As the title suggests, I'm struggling to understand the rules of using 余裕, ゆとり, and 余地 properly.
There is a GOO thesaurus page, but it confuses me as well. It mentions a distinction between 余裕 and ゆとり in terms of seats, where ゆとり is about the spaciousness of a seat, while 余裕 is about there being some number of seats remaining.
Then, to distinguish between those two and 余地 it indicates that with 余地 there is just enough to suit the needs, but not additional beyond that.
However, I think there are more nuances between these than that, and it shows in the example sentences.
- All 3 can be used as X in 客を泊めるXはある, which I think I understand. If I understand correctly, ゆとり would refer to physical space, 余裕 would refer to sufficient number of rooms, and 余地 would refer to just enough space/number of rooms for the purpose. Is this interpretation right?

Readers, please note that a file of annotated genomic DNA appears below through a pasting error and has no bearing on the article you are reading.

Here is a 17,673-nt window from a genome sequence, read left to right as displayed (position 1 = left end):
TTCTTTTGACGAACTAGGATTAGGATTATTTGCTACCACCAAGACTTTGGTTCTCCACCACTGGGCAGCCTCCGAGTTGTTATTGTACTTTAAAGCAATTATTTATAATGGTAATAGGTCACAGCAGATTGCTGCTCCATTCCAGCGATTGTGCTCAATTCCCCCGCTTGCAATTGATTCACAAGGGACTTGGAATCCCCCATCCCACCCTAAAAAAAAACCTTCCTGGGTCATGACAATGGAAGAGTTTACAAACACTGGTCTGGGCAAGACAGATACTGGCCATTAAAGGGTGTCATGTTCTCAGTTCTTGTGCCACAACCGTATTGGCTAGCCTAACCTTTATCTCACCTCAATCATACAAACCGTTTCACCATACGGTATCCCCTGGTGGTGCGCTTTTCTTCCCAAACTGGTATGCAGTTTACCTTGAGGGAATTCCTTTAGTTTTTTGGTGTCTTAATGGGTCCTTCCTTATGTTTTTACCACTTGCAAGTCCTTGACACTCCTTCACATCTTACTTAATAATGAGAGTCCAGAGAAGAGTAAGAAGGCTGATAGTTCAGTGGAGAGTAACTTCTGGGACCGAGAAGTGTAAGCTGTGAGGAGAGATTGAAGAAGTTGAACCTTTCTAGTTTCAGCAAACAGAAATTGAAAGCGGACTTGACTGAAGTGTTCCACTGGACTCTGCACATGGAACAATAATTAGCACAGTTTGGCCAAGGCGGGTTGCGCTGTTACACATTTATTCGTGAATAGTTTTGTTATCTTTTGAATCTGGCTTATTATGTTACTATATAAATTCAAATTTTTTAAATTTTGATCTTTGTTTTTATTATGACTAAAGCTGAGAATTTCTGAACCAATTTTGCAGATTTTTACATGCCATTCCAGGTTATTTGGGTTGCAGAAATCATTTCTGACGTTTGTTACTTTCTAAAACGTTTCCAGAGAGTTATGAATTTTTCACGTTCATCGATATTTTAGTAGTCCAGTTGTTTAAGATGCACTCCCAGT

- 生活にXがある only admits ゆとり and 余裕. Why? Couldn't 余地 be used if it was "just enough?" Also, what is the difference between ゆとり and 余裕 here, since that seat example seems to no longer be relevant.
- 三階席ならまだXがある only works for 余裕. The fact that ゆとり doesn't work makes sense from the previous explanation. But what about 余地? It worked in the room example from before, so why not here?
- 弁解のXはない only works for 余地. Why? Is it just some fixed phrase, or is there some logic/reasoning behind this?